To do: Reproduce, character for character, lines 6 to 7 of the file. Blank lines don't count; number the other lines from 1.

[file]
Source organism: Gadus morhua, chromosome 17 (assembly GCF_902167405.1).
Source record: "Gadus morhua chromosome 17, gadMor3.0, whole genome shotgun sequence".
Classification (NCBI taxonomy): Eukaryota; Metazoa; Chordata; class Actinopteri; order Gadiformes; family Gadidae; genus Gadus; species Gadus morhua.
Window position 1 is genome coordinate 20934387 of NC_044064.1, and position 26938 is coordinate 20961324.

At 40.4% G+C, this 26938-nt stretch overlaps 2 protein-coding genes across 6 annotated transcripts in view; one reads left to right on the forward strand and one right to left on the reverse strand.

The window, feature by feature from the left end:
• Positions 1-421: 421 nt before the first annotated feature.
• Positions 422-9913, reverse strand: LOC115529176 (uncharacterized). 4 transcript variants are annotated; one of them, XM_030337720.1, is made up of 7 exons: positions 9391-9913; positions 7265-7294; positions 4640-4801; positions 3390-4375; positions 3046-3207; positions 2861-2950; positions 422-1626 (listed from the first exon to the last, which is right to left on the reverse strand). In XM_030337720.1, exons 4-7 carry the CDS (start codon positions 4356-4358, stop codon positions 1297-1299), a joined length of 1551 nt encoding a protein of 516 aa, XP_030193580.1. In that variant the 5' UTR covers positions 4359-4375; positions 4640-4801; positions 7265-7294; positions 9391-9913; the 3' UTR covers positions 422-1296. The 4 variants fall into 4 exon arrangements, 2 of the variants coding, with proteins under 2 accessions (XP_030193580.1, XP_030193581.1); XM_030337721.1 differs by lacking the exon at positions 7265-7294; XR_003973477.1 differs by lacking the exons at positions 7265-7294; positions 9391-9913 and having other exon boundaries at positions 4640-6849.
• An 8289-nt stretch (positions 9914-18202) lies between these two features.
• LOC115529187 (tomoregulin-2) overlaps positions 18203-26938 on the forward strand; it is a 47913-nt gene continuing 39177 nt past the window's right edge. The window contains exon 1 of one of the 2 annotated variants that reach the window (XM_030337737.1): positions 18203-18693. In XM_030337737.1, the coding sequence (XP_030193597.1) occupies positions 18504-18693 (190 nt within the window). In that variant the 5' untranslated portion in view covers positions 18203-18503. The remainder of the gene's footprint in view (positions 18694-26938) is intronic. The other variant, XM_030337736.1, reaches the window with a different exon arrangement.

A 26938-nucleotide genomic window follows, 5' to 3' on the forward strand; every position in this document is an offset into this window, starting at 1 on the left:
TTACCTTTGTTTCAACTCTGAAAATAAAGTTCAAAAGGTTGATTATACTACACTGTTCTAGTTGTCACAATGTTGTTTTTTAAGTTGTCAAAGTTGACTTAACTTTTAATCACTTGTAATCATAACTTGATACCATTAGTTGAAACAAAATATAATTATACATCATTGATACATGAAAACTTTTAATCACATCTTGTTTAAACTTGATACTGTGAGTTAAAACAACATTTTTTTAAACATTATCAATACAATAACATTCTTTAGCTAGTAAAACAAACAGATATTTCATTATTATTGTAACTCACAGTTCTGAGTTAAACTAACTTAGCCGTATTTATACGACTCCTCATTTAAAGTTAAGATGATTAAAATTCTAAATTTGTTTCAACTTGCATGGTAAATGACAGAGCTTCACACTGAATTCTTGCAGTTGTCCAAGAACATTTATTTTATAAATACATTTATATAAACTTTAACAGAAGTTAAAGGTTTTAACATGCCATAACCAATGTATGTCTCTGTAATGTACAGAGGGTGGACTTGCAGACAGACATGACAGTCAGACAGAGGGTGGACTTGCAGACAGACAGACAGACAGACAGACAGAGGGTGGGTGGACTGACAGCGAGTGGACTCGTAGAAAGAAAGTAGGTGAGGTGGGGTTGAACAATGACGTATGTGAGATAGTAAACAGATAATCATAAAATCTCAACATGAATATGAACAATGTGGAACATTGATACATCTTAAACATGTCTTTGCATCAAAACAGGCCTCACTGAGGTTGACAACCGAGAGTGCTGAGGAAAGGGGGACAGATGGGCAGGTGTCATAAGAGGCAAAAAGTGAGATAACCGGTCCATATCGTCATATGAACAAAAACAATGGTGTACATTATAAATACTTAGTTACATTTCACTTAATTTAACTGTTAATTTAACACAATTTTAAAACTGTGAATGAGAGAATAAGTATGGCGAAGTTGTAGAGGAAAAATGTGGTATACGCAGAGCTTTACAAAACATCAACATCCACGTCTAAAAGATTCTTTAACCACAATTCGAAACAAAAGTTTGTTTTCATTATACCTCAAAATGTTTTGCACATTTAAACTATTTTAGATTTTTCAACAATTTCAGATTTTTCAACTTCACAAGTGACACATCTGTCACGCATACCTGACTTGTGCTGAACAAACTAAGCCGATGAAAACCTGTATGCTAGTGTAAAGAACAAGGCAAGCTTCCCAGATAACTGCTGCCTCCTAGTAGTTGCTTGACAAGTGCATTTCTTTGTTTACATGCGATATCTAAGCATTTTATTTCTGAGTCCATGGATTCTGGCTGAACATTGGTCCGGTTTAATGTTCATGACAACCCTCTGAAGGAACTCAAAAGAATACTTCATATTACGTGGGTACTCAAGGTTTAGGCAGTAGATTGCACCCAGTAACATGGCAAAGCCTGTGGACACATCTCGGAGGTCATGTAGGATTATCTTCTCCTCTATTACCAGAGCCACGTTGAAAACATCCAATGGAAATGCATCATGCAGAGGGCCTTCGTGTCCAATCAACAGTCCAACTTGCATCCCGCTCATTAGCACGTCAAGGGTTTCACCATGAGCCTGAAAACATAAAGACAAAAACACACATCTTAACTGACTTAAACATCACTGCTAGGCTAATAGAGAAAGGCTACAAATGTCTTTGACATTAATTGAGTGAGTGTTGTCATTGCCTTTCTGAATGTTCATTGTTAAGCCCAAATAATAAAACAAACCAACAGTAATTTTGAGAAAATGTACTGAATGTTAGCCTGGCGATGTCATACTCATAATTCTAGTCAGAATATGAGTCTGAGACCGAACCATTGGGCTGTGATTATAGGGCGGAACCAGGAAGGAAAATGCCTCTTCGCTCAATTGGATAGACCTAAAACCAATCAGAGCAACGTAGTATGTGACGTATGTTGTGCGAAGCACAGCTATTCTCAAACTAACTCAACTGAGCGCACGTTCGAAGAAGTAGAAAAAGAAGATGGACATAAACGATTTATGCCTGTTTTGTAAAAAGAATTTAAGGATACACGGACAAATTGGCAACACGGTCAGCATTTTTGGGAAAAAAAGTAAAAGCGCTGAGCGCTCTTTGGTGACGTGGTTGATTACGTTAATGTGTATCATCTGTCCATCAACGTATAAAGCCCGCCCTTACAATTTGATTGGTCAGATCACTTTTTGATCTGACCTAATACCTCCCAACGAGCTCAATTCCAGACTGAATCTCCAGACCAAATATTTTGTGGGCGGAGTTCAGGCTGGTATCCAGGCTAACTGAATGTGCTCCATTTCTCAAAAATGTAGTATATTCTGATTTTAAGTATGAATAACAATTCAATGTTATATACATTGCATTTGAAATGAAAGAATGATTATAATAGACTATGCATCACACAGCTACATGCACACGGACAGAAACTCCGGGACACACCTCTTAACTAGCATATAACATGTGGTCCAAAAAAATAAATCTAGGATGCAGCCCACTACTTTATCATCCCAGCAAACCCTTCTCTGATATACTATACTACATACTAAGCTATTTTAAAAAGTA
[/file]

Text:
The window, feature by feature from the left end:
• Positions 1-421: 421 nt before the first annotated feature.